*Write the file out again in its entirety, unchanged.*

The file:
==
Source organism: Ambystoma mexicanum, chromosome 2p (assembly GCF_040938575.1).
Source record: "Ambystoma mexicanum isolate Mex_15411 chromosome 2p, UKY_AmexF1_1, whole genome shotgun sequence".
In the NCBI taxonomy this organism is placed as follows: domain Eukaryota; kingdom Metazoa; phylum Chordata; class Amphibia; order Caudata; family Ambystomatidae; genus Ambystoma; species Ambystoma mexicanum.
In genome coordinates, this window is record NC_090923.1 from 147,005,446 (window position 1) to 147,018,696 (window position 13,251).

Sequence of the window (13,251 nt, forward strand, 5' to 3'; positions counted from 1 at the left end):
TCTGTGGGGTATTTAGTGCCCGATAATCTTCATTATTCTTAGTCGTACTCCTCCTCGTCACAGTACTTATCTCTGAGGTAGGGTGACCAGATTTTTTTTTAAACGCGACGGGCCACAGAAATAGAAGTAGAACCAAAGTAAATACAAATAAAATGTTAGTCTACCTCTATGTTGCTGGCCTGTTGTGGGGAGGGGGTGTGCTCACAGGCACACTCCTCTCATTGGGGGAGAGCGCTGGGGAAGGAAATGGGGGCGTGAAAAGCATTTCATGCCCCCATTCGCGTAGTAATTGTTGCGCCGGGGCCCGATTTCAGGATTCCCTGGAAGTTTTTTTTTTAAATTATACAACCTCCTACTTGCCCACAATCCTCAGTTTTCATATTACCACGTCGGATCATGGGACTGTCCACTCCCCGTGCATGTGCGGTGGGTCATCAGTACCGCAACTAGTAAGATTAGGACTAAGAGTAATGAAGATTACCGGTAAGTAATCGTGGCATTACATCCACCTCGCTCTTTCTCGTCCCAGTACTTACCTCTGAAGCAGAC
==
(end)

Source organism: Ambystoma mexicanum, chromosome 2p (assembly GCF_040938575.1).
Source record: "Ambystoma mexicanum isolate Mex_15411 chromosome 2p, UKY_AmexF1_1, whole genome shotgun sequence".
In the NCBI taxonomy this organism is placed as follows: domain Eukaryota; kingdom Metazoa; phylum Chordata; class Amphibia; order Caudata; family Ambystomatidae; genus Ambystoma; species Ambystoma mexicanum.
In genome coordinates, this window is record NC_090923.1 from 147,005,446 (window position 1) to 147,018,696 (window position 13,251).

Sequence of the window (13,251 nt, forward strand, 5' to 3'; positions counted from 1 at the left end):
TCTGTGGGGTATTTAGTGCCCGATAATCTTCATTATTCTTAGTCGTACTCCTCCTCGTCACAGTACTTATCTCTGAGGTAGGGTGACCAGATTTTTTTTTAAACGCGACGGGCCACAGAAATAGAAGTAGAACCAAAGTAAATACAAATAAAATGTTAGTCTACCTCTATGTTGCTGGCCTGTTGTGGGGAGGGGGTGTGCTCACAGGCACACTCCTCTCATTGGGGGAGAGCGCTGGGGAAGGAAATGGGGGCGTGAAAAGCATTTCATGCCCCCATTCGCGTAGTAATTGTTGCGCCGGGGCCCGATTTCAGGATTCCCTGGAAGTTTTTTTTTTAAATTATACAACCTCCTACTTGCCCACAATCCTCAGTTTTCATATTACCACGTCGGATCATGGGACTGTCCACTCCCCGTGCATGTGCGGTGGGTCATCAGTACCGCAACTAGTAAGATTAGGACTAAGAGTAATGAAGATTACCGGTAAGTAATCGTGGCATTACATCCACCTCGCTCTTTCTCGTCCCAGTACTTACCTCTGAAGCAGAC